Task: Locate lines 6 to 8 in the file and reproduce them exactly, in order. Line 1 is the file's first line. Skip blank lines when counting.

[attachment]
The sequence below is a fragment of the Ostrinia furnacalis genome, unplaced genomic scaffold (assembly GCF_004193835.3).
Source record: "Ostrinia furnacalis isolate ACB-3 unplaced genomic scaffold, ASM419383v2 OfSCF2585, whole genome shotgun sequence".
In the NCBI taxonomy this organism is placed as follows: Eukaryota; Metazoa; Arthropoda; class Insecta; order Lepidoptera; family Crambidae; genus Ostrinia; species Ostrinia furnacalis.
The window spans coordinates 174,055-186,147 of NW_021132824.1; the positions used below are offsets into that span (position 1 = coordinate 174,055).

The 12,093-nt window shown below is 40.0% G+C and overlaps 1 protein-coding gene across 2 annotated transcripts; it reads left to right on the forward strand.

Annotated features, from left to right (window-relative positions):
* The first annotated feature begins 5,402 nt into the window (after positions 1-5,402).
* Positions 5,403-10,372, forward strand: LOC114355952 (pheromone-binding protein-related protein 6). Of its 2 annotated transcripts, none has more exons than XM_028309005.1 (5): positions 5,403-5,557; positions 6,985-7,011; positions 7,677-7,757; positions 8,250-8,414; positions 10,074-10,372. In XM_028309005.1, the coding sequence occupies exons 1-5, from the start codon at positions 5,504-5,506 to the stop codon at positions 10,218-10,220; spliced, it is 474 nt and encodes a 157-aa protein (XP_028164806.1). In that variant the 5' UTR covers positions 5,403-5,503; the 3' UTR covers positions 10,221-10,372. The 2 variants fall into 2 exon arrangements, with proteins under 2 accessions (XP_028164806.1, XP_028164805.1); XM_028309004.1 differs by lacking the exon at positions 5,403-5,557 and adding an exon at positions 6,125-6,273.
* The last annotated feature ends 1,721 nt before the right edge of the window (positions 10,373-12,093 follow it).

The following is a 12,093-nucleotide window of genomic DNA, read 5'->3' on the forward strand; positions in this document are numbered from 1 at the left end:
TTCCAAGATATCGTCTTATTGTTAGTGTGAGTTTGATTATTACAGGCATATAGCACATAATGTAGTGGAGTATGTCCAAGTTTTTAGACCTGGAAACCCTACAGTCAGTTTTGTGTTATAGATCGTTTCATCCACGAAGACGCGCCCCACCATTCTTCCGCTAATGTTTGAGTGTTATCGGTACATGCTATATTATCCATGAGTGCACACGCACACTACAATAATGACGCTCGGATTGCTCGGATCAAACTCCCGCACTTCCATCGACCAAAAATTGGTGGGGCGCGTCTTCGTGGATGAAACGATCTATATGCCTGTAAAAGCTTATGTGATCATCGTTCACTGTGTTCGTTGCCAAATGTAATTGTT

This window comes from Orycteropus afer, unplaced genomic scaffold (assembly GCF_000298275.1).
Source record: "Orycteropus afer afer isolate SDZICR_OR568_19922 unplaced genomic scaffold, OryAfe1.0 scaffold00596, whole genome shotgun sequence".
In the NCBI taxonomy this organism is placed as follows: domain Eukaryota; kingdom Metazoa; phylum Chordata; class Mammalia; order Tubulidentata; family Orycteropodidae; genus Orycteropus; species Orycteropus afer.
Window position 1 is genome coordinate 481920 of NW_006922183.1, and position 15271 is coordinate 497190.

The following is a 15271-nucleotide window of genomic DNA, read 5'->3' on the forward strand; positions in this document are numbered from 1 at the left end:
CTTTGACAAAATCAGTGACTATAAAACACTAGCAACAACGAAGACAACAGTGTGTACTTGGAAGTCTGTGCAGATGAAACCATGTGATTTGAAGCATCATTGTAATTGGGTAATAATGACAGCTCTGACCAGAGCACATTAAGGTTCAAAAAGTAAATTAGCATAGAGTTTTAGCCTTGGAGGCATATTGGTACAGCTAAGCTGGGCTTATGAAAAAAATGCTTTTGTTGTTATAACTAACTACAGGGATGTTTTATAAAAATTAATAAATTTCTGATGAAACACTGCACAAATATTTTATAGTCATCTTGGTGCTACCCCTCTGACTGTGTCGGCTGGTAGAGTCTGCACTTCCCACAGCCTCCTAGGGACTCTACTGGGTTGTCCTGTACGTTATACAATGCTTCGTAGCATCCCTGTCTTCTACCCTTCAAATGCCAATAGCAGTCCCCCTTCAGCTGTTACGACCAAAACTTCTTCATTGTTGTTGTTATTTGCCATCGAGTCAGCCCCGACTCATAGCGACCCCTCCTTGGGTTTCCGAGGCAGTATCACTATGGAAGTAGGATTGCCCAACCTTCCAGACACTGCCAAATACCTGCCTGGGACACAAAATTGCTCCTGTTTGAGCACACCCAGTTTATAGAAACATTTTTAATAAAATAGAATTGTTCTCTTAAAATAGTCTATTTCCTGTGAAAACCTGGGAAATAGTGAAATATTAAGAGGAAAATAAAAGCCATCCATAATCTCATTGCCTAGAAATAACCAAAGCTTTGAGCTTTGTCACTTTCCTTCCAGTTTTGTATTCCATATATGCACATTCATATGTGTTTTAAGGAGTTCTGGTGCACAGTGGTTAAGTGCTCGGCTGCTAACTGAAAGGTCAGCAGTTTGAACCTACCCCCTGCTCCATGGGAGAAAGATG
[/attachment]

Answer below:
Annotated features, from left to right (window-relative positions):
* The first annotated feature begins 5,402 nt into the window (after positions 1-5,402).
* Positions 5,403-10,372, forward strand: LOC114355952 (pheromone-binding protein-related protein 6). Of its 2 annotated transcripts, none has more exons than XM_028309005.1 (5): positions 5,403-5,557; positions 6,985-7,011; positions 7,677-7,757; positions 8,250-8,414; positions 10,074-10,372. In XM_028309005.1, the coding sequence occupies exons 1-5, from the start codon at positions 5,504-5,506 to the stop codon at positions 10,218-10,220; spliced, it is 474 nt and encodes a 157-aa protein (XP_028164806.1). In that variant the 5' UTR covers positions 5,403-5,503; the 3' UTR covers positions 10,221-10,372. The 2 variants fall into 2 exon arrangements, with proteins under 2 accessions (XP_028164806.1, XP_028164805.1); XM_028309004.1 differs by lacking the exon at positions 5,403-5,557 and adding an exon at positions 6,125-6,273.